Trump’s National Security Adviser, John Bolton, accused Russia (ah, what wasn’t Russia accused of…) of stealing “hypersonic weapon” technology from the United States.
What is worth noting:
1. Even in the United States it is recognised that the Russian Federation is now ahead of the United States in this segment of armaments (this issue was raised at meetings of the Senate Defense Committee and in the reports of think tanks associated with the Pentagon). If Russia is ahead of the United States at the expense of “stolen” American technologies, it is reasonable to ask why, with such advanced technologies, is the United States lagging behind the Russian Federation in this matter? Does Russia know better how to work with American technology than the United States itself? Or maybe US technology isn’t that advanced?
“At the end of March last year, US Secretary of Defense Patrick Shanahan, at the Center for Strategic and International Studies in Washington DC, drew attention to the need to focus efforts on the development of hypersonic weapons and defense systems, and acknowledged the unprecedented lag of the United States in the arms race in this domain behind Russia and China.
The statement of the Secretary of Defense of the strongest power in the world was discussed in the US Senate to determine ways to confront such weapons. As General John Hyten, Head of the Strategic Command of the Armed Forces, noted, only nuclear weapons can resist hypersonic weapons. Donald Trump, in turn, was angry and called Russian President Vladimir Putin, demanding that tensions in the arms race between the countries be reduced.” (source)
2. No factual evidence of “technology theft” has of course been presented, so take our word for it. This is a fairly typical approach to accusing Russia of anything. The Russians are so bad that there is no point in proving and explaining something separately. Especially when the goal is to explain why the existing backlog has arisen and why it is necessary to increase the defence budget.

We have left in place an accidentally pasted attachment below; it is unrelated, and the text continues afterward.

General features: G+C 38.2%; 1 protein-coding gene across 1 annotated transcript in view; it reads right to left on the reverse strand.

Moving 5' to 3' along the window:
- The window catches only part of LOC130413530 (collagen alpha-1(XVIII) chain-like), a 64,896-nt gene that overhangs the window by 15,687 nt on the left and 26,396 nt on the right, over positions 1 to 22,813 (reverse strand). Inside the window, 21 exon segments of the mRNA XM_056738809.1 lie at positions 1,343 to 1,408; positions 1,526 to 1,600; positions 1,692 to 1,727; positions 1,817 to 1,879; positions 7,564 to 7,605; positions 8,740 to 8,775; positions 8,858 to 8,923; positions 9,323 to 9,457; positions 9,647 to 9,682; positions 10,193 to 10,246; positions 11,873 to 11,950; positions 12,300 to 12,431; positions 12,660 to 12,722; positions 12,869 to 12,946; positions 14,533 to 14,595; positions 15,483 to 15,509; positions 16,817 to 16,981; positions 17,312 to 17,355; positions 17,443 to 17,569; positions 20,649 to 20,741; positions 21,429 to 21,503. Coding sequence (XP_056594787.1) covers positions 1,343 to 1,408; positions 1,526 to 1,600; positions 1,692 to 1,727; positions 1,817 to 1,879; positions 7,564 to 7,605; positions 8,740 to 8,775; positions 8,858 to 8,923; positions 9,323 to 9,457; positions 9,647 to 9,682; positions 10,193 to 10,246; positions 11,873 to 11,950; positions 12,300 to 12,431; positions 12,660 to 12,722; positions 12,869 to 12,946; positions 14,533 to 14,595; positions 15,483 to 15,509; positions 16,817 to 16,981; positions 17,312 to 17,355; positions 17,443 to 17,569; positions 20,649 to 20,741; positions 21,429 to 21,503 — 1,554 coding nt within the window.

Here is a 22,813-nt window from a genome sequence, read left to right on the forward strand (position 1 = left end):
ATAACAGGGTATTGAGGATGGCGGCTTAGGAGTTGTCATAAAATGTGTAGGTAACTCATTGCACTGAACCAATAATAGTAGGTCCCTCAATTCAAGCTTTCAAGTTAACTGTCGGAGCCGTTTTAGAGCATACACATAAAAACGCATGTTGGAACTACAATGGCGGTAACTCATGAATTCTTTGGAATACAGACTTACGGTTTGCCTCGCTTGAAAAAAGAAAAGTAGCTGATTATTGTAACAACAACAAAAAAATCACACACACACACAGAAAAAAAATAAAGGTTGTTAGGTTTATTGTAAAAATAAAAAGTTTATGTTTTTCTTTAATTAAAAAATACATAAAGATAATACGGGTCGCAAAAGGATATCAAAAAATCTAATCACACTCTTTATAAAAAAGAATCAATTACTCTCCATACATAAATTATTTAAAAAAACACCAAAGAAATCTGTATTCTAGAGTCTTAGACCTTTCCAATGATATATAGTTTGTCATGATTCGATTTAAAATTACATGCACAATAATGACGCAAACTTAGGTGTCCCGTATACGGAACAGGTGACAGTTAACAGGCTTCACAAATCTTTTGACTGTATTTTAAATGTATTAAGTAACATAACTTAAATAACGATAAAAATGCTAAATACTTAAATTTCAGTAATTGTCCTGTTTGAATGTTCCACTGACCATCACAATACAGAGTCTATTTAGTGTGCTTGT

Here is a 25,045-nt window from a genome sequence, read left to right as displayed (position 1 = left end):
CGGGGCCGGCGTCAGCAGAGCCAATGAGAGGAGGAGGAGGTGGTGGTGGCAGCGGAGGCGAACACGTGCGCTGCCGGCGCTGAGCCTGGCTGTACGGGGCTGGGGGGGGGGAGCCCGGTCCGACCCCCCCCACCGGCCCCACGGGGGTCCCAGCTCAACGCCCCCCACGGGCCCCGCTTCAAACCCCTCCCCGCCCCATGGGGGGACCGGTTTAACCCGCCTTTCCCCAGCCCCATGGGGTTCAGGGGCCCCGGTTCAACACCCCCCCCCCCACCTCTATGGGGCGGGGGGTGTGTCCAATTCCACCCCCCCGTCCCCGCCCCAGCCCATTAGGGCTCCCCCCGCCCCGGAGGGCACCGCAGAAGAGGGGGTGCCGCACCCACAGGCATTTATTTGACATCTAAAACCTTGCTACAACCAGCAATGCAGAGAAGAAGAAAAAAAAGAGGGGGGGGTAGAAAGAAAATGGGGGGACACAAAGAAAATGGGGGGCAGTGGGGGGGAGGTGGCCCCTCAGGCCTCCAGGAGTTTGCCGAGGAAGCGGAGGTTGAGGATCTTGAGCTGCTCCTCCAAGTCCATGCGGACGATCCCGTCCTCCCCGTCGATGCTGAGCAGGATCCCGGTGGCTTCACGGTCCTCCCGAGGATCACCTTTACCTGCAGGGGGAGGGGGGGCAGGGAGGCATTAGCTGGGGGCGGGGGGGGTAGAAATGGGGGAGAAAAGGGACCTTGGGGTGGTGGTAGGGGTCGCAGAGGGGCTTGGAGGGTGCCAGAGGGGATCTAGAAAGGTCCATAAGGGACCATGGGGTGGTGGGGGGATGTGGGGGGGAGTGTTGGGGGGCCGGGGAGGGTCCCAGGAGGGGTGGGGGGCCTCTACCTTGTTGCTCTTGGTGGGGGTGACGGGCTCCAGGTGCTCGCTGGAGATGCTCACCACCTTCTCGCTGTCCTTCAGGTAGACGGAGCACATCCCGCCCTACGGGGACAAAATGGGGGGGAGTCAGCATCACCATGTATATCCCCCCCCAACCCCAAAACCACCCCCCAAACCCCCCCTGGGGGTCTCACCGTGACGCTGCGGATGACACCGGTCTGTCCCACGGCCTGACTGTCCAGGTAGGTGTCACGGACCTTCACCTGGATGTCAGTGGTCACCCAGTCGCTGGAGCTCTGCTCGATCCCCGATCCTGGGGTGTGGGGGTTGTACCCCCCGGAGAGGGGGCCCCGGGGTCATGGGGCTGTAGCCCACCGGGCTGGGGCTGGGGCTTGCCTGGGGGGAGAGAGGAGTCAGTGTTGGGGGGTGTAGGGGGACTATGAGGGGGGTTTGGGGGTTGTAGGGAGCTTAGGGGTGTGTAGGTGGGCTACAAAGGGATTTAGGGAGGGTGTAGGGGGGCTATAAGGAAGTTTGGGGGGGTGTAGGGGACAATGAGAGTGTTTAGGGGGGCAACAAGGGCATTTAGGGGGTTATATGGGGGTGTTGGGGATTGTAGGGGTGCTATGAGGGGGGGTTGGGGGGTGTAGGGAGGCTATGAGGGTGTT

“Washington uses ‘collective attribution’ tactics to accuse other countries of carrying out cyber attacks. For this purpose, a group of countries unilaterally ‘may issue a verdict of guilt for the commission of a cyber attack’. Such a concept is called ‘Name and Shame’, said Deputy Secretary of the Security Council of Russia Oleg Khramov in an interview with the Russian Newspaper.
The evidence base in such cases can be ‘collective attribution’ – a joint determination of the source of the attack. At the same time, ‘the technology of such attribution is not disclosed,’ explained Khramov, so its mechanism is not reliable.
Describing the American concept, the Deputy Secretary of the Security Council said that the main factor in determining the perpetrator is the political context, and the evidentiary argument – the ‘well-known thesis of highly likely’. The expression was widely known in connection with the case of the Skripals concerning the poisoning of the former GRU colonel Sergey Skripal and his daughter Yuliya with a toxic substance named ‘Novichok’. In particular, the expression was used by the British Ambassador to Russia Laurie Bristow during a briefing for diplomats, during which he accused Russia of a ‘marathon of lies’ over the Skripals case.
The ultimate goal of the ‘name and shame’ concept is to legalise US information-military operations against ‘inconvenient’ states, ‘up to and including the use of nuclear arsenals,’ he said”. (source)
3. On the other hand, I see nothing wrong with industrial-technological espionage. All leading countries are engaged in this (including the United States on the territory of the Russian Federation), so that if domestic intelligence through agency or technical channels was able to obtain valuable technologies of one kind or another, it can only be welcomed (officially this is never recognised), and distinguished scouts given state awards (again informally). China is the best example in this issue – it does not reflect upon itself, but takes everything that Chinese intelligence will reach, with its subsequent introduction into various spheres of military-civilian production.
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